Just because it was fine before doesn’t mean it doesn’t need to adjusted this time. Always check (assuming you have the time, meaning, no one is shooting at your or about to start shooting at you, no one is bleeding out, etc.)

    Liked by 1 person

    1. Absolutely! In writing this, I try to keep it as simple as possible for the new or inexperienced operator to learn and keep it simple. Operating environment can have a huge impact on SWR- thus it’s a great idea to run your equipment in that area before staking your life to it.

      Liked by 2 people

      1. everlastingphelps

        Right — that’s why it should be, “when you move, check it” rather than trying to explain the difference between the two. People should just know that they might be different and don’t assume something broke in transit because you aren’t getting good SWR anymore.

        Liked by 2 people

  5. bill

    Hey,
    I will carry the batteries en stuff. You guys make my head hurt. I like the acid/alki soil and moisture, never thought that about radio but with home electrical,
    Anyway thanks for the info.
    I’ll still be a mule, not an operator.

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  6. Quietus

    Was wondering if you’ve used the milsurp AS-1743, a reel-type multi-band dipole. As issued, it uses 10m of RG-58 into a simple enclosed feedpoint. I’ve never taken the feedpoint apart to see if there’s torroids inside. Wondering if you know. Or if I’d be better off using a 1:1 current balun as feedpoint instead of it.

    Liked by 1 person

    1. I’ve used that, and another antenna built for NVIS around here somewhere(I can’t recall the nomenclature, but it was built for us by I company somewhere out west) that used stranded wire on two reels and is designed for NVIS. It has a 1:1 center balun that attaches both reels for storage. I may dig it out this afternoon just to see what it’s called. Likely there’s a 1:1 inside. If it doesn’t work well, you can build one that works cheaper than buying.

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  7. A few of things for newbies:

    The first image shows a nice, proper antenna insulator. They are great but not necessary. When I was young and setting up my first few stations I used rings of cheap plastic pipe to insulate between the wires and each othe and between the wires and ground. Take a section of plastic pipe between 3/4 inch and 4″ in diameter and cut a ring off that’s about 3/4″ or an inch thick. Fix the antenna to one side and the support rope to the other. Actually, if you live in an are where it doesn’t rain very often you can use the rope as an insulator. Especially if it’s made of plastic.

    Second, you need an SWR meter. Learn to use it as is described above. You can get them cheap at yard sales.

    Third, get some wire. It does not make a difference if it is insulated or not.

    Fourth, if you are trying to communicate on the low bands like 40M, 75M, or lower and have limited space, consider winding loading coils. If your antenna need to resonate and needs to be smaller than the space you have for it, wind fifty or so coils of wire on a piece of plastic tubing. Put it in the dipole elements and test with your SWR meter. Trim the wires that are not part of your coils to where you have an SWR of 2.00 or less.

    Fifth, put your antenna as high as you can. Sometimes you can only put it a few feet from the ground. It may not be ideal but it will work.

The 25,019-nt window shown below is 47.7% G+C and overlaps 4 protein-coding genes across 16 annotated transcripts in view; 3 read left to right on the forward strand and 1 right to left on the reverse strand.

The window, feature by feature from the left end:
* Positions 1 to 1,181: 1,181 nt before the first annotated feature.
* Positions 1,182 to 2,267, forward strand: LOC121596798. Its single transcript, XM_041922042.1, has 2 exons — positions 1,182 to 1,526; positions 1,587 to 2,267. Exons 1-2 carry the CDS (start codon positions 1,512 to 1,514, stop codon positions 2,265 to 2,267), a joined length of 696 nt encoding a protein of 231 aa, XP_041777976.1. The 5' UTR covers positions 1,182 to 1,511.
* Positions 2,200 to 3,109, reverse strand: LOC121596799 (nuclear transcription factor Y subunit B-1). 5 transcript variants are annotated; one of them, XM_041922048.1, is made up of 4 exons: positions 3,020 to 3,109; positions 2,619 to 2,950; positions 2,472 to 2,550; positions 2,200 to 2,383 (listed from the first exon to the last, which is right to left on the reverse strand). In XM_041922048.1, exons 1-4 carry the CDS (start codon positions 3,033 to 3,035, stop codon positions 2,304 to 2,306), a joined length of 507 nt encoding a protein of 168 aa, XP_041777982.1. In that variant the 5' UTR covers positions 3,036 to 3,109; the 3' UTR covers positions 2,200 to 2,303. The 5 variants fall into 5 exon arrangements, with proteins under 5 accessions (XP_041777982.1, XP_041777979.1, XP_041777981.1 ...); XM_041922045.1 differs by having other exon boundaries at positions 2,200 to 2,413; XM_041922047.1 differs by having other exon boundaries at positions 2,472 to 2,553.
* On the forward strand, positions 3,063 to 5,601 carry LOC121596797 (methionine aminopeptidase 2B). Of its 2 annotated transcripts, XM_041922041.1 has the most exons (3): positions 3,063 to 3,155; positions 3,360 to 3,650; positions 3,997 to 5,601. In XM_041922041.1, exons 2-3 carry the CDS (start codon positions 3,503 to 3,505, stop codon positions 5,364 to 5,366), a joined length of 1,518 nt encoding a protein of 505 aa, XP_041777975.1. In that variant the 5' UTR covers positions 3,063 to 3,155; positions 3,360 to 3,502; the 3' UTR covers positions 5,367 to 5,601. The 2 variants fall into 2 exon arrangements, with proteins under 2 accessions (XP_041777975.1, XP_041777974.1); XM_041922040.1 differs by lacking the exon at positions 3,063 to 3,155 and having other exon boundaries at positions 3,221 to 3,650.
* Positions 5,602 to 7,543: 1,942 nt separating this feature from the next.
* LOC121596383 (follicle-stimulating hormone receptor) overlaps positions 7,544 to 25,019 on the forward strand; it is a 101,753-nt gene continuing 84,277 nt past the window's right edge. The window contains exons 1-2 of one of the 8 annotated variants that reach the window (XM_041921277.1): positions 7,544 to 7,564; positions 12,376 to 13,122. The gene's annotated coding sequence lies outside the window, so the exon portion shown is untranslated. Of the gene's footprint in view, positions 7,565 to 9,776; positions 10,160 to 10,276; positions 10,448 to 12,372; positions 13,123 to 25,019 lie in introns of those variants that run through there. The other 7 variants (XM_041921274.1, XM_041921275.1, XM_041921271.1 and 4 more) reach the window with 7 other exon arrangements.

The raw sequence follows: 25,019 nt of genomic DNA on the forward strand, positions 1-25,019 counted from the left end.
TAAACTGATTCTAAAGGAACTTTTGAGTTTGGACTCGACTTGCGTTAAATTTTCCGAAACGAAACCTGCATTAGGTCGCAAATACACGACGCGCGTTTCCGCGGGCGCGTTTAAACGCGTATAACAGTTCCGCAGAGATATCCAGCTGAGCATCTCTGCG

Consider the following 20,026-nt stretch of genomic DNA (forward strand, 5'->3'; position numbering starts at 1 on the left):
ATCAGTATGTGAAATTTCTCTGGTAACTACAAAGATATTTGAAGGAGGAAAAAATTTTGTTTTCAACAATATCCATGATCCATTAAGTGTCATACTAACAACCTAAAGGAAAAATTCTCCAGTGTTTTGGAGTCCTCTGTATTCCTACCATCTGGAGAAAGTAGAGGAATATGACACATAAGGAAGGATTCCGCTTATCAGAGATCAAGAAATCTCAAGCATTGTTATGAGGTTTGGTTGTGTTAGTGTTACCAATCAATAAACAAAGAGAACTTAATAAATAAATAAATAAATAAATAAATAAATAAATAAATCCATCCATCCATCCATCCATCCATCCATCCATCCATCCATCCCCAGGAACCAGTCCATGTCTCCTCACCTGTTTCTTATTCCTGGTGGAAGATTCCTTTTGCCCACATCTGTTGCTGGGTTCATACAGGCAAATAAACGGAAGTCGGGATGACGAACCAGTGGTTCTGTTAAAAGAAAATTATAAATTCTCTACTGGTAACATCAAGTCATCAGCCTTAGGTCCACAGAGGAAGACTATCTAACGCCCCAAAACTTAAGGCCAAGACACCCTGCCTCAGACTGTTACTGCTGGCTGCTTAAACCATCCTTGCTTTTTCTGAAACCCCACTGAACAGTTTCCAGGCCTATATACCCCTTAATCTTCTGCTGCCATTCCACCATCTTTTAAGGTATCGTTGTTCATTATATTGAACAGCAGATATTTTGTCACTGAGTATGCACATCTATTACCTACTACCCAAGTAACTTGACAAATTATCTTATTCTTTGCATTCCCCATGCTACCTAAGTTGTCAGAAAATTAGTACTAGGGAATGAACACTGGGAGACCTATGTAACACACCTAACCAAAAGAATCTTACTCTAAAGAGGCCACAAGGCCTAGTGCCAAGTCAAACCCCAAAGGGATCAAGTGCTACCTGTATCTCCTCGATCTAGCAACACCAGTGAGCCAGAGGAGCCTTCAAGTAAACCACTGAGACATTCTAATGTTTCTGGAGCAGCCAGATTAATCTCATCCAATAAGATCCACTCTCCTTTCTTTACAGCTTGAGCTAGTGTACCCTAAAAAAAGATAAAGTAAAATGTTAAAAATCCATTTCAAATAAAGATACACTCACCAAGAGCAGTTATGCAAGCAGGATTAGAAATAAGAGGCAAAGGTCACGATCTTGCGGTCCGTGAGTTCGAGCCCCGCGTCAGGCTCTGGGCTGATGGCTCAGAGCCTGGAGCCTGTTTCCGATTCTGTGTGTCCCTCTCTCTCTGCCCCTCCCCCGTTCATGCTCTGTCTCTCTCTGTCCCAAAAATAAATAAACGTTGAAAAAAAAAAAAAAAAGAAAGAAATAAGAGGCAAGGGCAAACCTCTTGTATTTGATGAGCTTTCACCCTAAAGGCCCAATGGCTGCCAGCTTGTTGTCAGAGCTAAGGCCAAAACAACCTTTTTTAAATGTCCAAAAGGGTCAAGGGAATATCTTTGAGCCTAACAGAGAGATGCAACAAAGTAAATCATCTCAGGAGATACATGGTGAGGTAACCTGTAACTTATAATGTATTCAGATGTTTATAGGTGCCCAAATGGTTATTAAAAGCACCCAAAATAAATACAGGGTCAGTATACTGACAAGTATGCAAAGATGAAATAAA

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    1. I’m working on a post regarding improvised equipment, including insulators. Types of wire absolutely do make an impact on a number of variables, too many to cover in a comment. Loading coils and such add other issues and are compromises, but sometimes they’re needed. The focus of my commo posts are tactical in nature; keep that in mind. As far as antenna height or type, that’s all dependent on what you want to do. From a hobbyist’s perspective, yeah sure, from a guy concerned with regional NVIS and local LOS communications, no, not at all.

      This blog is dedicated to teaching a broad spectrum of skills revolving around Scouting and Reconnaissance. Communications is but one leg of the table. I write it as a primer for the average joe to read and understand; a starting point, and that’s hard to do when bombarding the reader with overly-technical info. Every post builds on something. Keep It Simple, Silly.

      Liked by 2 people

  8. Pingback: Brushbeater: Working Without a Tuner |

  9. Shocktroop0351

    Antenna analyzers are one of those tools where I would like to have one, but I haven’t had the money to get one. I came across this guy, an MFJ-207 ($110). On the MFJ website I see you can use it to dial a tuner in to an antenna WITHOUT transmitting. To me that now makes an analyzer an almost per-requisite for the RTO. Of course if you can tune a dipole in, why would you need the tuner, but you can still use it to check SWR without transmitting. I have always wondered how tactical it is to be sitting there trying to get a tuner dialed in. By the way, I use an MFJ-971 tuner. I know there are also better tuners out there that will tune faster, but to be honest it doesn’t take very long with a resonant antenna to get tuned in to a perfect 1:1. I set to 1W on CW, tune to the loudest setting, and adjust the capacitors while transmitting. Takes about 10 sec. But, I think a 10 second burst of CW would show up pretty good to someone looking for it.

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    1. Analyzers are in the “great to have, but not always needed” category. Remember 936 and what it’s for, and 90% of the work is done.
      I use an LDG for each of my HF sets. While not needed on resonant antennas, they’re purpose in life is an insulating barrier for a number of variables which can ruin your day.